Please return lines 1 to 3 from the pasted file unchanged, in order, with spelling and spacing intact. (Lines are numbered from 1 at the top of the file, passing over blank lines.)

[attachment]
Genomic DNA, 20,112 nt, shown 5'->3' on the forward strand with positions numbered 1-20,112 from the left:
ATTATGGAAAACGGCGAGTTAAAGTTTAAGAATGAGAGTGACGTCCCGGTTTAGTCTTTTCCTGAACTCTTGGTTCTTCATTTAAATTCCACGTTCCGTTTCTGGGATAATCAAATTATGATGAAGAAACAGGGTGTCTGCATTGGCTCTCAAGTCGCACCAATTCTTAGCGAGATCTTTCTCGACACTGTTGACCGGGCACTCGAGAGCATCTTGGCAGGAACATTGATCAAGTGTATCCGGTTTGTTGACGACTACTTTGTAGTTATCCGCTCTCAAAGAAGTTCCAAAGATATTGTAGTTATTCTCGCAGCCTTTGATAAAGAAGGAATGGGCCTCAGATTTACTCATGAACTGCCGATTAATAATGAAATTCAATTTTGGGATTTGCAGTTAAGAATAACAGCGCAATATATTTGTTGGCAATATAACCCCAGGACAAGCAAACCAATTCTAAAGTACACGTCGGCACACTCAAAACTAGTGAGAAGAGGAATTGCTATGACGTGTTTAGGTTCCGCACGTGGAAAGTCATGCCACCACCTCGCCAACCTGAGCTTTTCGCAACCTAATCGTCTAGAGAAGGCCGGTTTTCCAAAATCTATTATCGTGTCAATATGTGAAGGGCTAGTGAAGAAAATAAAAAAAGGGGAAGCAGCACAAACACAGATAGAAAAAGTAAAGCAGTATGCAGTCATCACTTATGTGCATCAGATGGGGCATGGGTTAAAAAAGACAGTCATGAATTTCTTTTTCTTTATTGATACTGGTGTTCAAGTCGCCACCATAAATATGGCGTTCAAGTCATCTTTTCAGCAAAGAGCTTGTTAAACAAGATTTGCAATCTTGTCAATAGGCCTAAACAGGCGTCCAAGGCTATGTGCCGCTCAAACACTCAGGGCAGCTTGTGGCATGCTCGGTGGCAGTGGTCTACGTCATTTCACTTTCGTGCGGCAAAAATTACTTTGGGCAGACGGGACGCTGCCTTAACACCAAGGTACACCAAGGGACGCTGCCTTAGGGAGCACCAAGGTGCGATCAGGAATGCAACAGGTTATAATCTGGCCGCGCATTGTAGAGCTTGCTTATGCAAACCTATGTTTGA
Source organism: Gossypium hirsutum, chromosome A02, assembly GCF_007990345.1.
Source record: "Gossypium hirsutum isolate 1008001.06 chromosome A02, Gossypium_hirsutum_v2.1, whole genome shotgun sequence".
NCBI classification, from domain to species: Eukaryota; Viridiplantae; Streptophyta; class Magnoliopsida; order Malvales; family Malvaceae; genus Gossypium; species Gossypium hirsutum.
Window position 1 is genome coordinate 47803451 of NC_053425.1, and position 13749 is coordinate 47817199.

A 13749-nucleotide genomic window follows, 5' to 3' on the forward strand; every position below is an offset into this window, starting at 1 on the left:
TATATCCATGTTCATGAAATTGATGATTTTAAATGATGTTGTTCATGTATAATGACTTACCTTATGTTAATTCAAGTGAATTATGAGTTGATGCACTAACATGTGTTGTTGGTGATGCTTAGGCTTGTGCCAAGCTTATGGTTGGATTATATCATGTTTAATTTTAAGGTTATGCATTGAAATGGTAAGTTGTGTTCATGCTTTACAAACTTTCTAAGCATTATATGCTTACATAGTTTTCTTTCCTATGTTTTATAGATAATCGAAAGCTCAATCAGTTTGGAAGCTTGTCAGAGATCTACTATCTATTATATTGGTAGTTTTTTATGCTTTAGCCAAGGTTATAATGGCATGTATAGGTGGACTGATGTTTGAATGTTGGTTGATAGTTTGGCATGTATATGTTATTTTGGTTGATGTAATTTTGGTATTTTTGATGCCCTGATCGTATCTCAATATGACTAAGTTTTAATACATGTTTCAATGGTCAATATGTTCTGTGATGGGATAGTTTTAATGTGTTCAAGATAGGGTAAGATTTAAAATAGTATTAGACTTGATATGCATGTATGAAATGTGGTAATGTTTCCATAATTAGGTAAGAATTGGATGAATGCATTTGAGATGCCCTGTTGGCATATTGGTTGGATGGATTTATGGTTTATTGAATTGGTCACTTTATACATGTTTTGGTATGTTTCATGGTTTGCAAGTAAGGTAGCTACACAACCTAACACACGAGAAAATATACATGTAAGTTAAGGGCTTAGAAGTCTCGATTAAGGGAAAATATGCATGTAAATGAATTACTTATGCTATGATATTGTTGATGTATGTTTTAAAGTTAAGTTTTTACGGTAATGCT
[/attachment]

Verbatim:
Genomic DNA, 20,112 nt, shown 5'->3' on the forward strand with positions numbered 1-20,112 from the left:
ATTATGGAAAACGGCGAGTTAAAGTTTAAGAATGAGAGTGACGTCCCGGTTTAGTCTTTTCCTGAACTCTTGGTTCTTCATTTAAATTCCACGTTCCGTTTCTGGGATAATCAAATTATGATGAAGAAACAGGGTGTCTGCATTGGCTCTCAAGTCGCACCAATTCTTAGCGAGATCTTTCTCGACACTGTTGACCGGGCACTCGAGAGCATCTTGGCAGGAACATTGATCAAGTGTATCCGGTTTGTTGACGACTACTTTGTAGTTATCCGCTCTCAAAGAAGTTCCAAAGATATTGTAGTTATTCTCGCAGCCTTTGATAAAGAAGGAATGGGCCTCAGATTTACTCATGAACTGCCGATTAATAATGAAATTCAATTTTGGGATTTGCAGTTAAGAATAACAGCGCAATATATTTGTTGGCAATATAACCCCAGGACAAGCAAACCAATTCTAAAGTACACGTCGGCACACTCAAAACTAGTGAGAAGAGGAATTGCTATGACGTGTTTAGGTTCCGCACGTGGAAAGTCATGCCACCACCTCGCCAACCTGAGCTTTTCGCAACCTAATCGTCTAGAGAAGGCCGGTTTTCCAAAATCTATTATCGTGTCAATATGTGAAGGGCTAGTGAAGAAAATAAAAAAAGGGGAAGCAGCACAAACACAGATAGAAAAAGTAAAGCAGTATGCAGTCATCACTTATGTGCATCAGATGGGGCATGGGTTAAAAAAGACAGTCATGAATTTCTTTTTCTTTATTGATACTGGTGTTCAAGTCGCCACCATAAATATGGCGTTCAAGTCATCTTTTCAGCAAAGAGCTTGTTAAACAAGATTTGCAATCTTGTCAATAGGCCTAAACAGGCGTCCAAGGCTATGTGCCGCTCAAACACTCAGGGCAGCTTGTGGCATGCTCGGTGGCAGTGGTCTACGTCATTTCACTTTCGTGCGGCAAAAATTACTTTGGGCAGACGGGACGCTGCCTTAACACCAAGGTACACCAAGGGACGCTGCCTTAGGGAGCACCAAGGTGCGATCAGGAATGCAACAGGTTATAATCTGGCCGCGCATTGTAGAGCTTGCTTATGCAAACCTATGTTTGA
Source organism: Gossypium hirsutum, chromosome A02, assembly GCF_007990345.1.